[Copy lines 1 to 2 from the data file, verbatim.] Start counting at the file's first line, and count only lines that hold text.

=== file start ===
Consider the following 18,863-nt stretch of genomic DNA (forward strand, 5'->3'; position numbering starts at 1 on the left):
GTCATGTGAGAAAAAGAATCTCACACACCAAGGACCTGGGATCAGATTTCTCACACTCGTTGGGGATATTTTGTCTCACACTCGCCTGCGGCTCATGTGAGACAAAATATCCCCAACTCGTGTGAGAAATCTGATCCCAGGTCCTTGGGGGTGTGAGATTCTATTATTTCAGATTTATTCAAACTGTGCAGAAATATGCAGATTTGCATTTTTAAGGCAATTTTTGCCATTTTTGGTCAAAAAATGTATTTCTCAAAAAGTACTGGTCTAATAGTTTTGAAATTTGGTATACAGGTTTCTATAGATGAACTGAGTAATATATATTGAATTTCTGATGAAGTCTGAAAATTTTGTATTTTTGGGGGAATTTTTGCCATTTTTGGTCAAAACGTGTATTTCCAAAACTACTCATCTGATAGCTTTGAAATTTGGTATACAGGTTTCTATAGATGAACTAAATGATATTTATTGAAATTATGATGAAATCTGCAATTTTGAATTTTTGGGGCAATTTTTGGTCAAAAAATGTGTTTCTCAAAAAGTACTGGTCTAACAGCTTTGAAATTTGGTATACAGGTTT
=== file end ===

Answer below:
Consider the following 18,863-nt stretch of genomic DNA (forward strand, 5'->3'; position numbering starts at 1 on the left):
GTCATGTGAGAAAAAGAATCTCACACACCAAGGACCTGGGATCAGATTTCTCACACTCGTTGGGGATATTTTGTCTCACACTCGCCTGCGGCTCATGTGAGACAAAATATCCCCAACTCGTGTGAGAAATCTGATCCCAGGTCCTTGGGGGTGTGAGATTCTATTATTTCAGATTTATTCAAACTGTGCAGAAATATGCAGATTTGCATTTTTAAGGCAATTTTTGCCATTTTTGGTCAAAAAATGTATTTCTCAAAAAGTACTGGTCTAATAGTTTTGAAATTTGGTATACAGGTTTCTATAGATGAACTGAGTAATATATATTGAATTTCTGATGAAGTCTGAAAATTTTGTATTTTTGGGGGAATTTTTGCCATTTTTGGTCAAAACGTGTATTTCCAAAACTACTCATCTGATAGCTTTGAAATTTGGTATACAGGTTTCTATAGATGAACTAAATGATATTTATTGAAATTATGATGAAATCTGCAATTTTGAATTTTTGGGGCAATTTTTGGTCAAAAAATGTGTTTCTCAAAAAGTACTGGTCTAACAGCTTTGAAATTTGGTATACAGGTTT